Published September 25, 2012
Maybe the Mayans saw this coming in their end of the world prophesies. Those who pray at the temple of bacon could see their world crumbling to bacon bits this winter.
A world shortage of pork and bacon next year is “now unavoidable,” a British industry group said in a press release.
Britain's National Pig Association (NPA) says that pig herds in Europe are shrinking. As if that isn’t bad enough, this trend is “being mirrored around the world,” the group says in the release. Drought conditions, especially in the U.S. and Russia, have taken a toll on the price of the grain crops used for animal feed, and world food prices are expected to reach record highs in 2013.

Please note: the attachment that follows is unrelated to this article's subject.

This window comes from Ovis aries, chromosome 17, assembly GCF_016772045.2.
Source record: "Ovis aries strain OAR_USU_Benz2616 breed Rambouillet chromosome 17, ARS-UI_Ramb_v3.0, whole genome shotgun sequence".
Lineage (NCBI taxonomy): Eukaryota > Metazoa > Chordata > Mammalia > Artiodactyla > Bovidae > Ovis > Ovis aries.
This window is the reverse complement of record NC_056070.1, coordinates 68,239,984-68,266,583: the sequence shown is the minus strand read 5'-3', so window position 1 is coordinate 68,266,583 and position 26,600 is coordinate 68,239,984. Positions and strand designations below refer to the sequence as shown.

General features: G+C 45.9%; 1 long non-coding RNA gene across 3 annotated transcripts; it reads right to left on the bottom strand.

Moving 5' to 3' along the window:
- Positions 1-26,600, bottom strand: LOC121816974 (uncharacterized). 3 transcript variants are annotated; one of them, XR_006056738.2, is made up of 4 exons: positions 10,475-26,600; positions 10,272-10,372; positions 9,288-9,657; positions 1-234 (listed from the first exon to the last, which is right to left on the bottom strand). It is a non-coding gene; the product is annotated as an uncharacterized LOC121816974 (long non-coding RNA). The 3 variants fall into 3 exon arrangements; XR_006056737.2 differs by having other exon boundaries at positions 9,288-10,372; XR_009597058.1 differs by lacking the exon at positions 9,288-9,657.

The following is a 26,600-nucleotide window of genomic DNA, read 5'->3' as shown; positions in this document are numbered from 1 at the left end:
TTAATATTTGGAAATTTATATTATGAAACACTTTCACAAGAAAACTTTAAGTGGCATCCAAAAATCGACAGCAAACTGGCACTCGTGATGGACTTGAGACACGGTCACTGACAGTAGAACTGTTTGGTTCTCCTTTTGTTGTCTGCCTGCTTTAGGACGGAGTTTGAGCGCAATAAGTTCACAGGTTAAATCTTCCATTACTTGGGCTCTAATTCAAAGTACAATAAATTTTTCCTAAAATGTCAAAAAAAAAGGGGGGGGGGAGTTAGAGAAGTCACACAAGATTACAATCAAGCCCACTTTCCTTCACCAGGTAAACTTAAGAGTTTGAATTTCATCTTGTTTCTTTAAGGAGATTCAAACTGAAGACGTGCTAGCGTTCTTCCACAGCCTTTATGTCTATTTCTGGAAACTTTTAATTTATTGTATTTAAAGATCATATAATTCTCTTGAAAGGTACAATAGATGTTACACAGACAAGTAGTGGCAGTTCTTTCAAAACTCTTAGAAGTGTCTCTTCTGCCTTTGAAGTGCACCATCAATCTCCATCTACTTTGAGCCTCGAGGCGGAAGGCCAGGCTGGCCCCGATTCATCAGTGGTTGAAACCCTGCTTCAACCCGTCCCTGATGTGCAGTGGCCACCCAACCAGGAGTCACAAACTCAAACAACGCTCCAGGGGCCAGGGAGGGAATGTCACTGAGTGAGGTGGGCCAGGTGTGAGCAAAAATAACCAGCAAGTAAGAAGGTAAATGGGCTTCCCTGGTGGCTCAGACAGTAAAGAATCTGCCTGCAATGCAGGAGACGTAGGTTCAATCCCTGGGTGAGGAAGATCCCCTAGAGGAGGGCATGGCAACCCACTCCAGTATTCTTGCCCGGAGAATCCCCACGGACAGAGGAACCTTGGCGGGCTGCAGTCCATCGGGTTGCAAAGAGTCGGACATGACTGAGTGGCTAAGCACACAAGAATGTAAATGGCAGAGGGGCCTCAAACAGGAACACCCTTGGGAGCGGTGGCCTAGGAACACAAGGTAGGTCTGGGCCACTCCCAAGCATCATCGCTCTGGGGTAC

The number of slaughtered pigs could drop by as much as 10 percent in the second half of next year, the NPA says. This would double the price of European pork and pork products.
The NPA is advising supermarkets to pay Britain’s pig farmers a fair price to counter the high price of feed or “risk empty spaces on their shelves next year," said NPA chairman Richard Longthorp.
In the United States, CBS Chicago reports that the price of pork belly has increased to $1.40 a pound in August, up from June’s price of 94 cents a pound.
Read more about the looming bacon shortage in the LA Times.